letter | My first zero gravity flight experience

writing: by Ray Kurzweil
January 1, 2020

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— contents —

~ letter
~ about
~ reference


— letter —

Dear readers,

I got the chance to experience zero gravity at NASA’s Kennedy Space Center. I participated in my first Zero G flight aboard an aircraft in parabolic flight. The plane flies up, and then down — is a repeating arc-like pattern. When it’s on the down slope it’s matching free-fall, so you’re basically falling with the plane. The effect is like floating weightless in space.

It was a transcendent + surreal experience. Your body doesn’t know what weightlessness is. We spend our whole lives under gravity. So floating, like astronauts do in space, is just an idea. But when you actually experience it, it’s phenomenal. It’s strange and exhilarating at the same time.

We really did get to transcend gravity. I’ve lived with the physics of gravity since birth. So it feels liberating when gravity disappears and you just float away in the air. Transcendence is what human life is all about, and gravity is just one more barrier anybody can now overcome — at least temporarily.

I think the most important restriction that we’ll ultimately transcend is the limitation of our own minds. Expanding our brains by merging with our intelligent tech will enable us to transcend every other kind of barrier. That’s the essence of the Singularity.

The plane flew a parabolic arc that created the same gravity found on the planet Mars— that’s 1/3 G — and G is the gravity of Earth. I easily did some one-armed push-ups. Then the plane did 2 arcs that created the same gravity found on the moon — that’s 1/6 G. At that level of weightlessness I took big leaps and small jumps. Then the plane did 12 zero-G cycles, which was like floating in space.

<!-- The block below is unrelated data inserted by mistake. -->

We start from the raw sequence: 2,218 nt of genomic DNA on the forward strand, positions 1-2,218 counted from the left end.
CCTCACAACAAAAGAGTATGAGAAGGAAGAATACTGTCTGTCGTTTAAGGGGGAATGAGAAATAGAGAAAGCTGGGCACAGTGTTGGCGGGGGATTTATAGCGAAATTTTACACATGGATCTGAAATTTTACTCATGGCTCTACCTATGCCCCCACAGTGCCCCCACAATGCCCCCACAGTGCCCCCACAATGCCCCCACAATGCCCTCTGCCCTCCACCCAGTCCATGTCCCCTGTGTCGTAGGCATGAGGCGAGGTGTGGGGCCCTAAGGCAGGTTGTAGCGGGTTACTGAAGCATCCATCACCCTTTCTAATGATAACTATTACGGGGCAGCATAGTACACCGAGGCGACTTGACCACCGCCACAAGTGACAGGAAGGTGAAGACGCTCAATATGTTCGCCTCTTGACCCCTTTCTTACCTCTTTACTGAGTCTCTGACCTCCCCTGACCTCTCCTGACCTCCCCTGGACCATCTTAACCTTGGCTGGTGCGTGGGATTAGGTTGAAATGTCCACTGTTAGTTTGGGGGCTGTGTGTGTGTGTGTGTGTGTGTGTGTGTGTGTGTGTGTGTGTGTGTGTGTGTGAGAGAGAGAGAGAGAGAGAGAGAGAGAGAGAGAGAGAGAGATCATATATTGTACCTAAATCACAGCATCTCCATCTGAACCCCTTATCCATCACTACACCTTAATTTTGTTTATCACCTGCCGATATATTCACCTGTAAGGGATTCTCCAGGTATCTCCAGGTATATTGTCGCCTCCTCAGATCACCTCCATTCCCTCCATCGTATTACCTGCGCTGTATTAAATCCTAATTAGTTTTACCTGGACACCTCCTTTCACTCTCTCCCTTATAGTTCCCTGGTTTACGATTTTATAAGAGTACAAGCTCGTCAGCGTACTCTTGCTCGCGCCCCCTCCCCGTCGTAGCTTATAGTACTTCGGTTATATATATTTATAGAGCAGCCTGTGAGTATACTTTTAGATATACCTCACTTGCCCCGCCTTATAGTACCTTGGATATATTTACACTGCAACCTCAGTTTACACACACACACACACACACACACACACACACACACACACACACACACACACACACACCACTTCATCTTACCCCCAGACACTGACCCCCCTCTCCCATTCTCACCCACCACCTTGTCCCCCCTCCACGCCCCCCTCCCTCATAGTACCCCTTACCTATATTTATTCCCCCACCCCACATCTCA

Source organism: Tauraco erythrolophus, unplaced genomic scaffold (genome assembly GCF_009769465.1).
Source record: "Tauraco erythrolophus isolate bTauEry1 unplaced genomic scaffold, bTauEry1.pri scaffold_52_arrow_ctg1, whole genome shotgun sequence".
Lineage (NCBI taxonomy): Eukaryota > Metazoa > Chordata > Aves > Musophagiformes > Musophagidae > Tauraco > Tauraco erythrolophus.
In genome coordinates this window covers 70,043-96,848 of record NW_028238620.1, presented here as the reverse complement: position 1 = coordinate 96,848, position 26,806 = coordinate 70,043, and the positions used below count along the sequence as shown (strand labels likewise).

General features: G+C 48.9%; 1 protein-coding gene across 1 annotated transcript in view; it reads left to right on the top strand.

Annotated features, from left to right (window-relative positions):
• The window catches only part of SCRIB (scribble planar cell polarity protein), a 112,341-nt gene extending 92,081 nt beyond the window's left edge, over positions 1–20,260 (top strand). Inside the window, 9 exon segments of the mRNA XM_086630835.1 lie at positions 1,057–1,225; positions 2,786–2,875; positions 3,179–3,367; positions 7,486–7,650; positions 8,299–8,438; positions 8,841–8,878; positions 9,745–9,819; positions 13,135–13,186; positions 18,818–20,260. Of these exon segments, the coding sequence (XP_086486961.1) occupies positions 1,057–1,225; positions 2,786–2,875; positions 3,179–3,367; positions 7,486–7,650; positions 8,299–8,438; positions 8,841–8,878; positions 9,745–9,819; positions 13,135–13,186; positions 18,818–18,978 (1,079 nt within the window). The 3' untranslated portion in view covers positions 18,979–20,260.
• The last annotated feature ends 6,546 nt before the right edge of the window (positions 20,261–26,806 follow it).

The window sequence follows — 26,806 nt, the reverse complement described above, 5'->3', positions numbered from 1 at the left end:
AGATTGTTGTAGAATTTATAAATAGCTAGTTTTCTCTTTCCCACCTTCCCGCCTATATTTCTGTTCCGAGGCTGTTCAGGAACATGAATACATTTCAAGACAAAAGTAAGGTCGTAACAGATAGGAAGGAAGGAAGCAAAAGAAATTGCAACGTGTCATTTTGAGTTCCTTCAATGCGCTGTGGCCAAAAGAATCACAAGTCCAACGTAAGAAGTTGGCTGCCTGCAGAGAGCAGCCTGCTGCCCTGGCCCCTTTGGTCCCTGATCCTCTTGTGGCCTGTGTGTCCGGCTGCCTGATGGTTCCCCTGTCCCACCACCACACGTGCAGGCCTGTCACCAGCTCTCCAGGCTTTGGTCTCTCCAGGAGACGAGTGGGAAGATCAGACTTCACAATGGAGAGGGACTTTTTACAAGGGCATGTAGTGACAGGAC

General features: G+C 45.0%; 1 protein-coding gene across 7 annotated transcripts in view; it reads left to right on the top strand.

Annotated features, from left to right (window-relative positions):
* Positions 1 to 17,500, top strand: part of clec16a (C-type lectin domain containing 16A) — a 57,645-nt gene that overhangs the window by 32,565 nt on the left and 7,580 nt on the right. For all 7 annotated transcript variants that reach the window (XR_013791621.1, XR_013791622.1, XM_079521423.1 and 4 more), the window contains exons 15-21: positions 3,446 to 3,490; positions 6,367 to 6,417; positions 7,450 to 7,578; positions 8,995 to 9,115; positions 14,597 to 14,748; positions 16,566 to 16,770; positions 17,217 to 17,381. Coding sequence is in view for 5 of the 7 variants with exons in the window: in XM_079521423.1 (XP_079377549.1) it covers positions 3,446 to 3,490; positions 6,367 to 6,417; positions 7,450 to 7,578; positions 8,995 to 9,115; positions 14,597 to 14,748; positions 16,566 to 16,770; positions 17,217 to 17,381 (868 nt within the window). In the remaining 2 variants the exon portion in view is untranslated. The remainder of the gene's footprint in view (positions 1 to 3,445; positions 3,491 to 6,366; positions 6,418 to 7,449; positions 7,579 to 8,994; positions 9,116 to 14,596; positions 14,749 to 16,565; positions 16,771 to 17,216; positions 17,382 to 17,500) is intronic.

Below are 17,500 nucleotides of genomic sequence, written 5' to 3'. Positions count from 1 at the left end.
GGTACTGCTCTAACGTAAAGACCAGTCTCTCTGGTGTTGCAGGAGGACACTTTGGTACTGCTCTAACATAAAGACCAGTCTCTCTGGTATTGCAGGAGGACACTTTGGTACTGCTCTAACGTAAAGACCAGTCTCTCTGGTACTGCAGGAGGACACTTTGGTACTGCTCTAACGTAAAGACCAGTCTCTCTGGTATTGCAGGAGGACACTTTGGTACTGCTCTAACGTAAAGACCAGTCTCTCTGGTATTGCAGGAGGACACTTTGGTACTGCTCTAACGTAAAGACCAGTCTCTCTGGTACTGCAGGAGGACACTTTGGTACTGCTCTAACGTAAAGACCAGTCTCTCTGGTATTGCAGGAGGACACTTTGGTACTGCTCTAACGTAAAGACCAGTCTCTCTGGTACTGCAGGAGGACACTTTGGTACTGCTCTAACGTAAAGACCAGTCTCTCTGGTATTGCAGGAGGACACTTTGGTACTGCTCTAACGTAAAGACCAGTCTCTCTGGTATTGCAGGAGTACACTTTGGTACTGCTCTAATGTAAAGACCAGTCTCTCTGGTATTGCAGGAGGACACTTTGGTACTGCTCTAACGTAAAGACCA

The flight path is 100 miles long and ten miles wide.  During the whole time of the flight, you never truly get used to the feeling of the reduced gravity. Your body logic doesn’t quite catch-up to what’s happening. But it’s not frightening. Because the arcs are consistent + repetitive, you can get into the sensation — and adjust without getting scared. But it never loses that thrill.

I hope you’ll one day get take a Zero G ride. The company does a good job making the flights accessible. It’s expensive but not un-affordable. I’d definitely recommend saving-up for it, integrating the flight as part of a vacation. It’s definitely worth it. You take-away an amazing once-in-a-lifetime experience — one that will forever shift your perspective.

Ray Kurzweil


—check it out —

group: Zero G
tag line: The weightless experience.
web: home • channel


— about —

Access to a space-like environment.

Zero G’s Weightless Lab research program offers unprecedented + affordable access to space environments — so clients can conduct:

  • bio-medical  + pharmaceutical research
  • fluid and fundamental physics
  • materials science
  • aerospace engineerin
  • space exploration hardware
  • human space habitation

The value of Zero G.

Past clients like: Ball Aerospace + Technologies, the California Institute of Technology, Harvard University, the Jet Propulsion Laboratory, Mayo Clinic, Purdue University, and Tethers Unlimited — said that parabolic flight is a critical first step to achieve their space research objectives. And for raising test-readiness levels to better ensure experiment will succeed.


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reference


a. |

group: Kennedy Space Center
tag line: Explore space.
web: home • channel

presented by

group: NASA
tag line:
web: home • channel


— notes + abbreviations —

NASA =
JPL = the Jet Propulsion Laboratory


[ post file ]

post title: letter | My first zero gravity flight experience
deck: writing: by Ray Kurzweil

collection: writings by Ray Kurzweil
tab: letters

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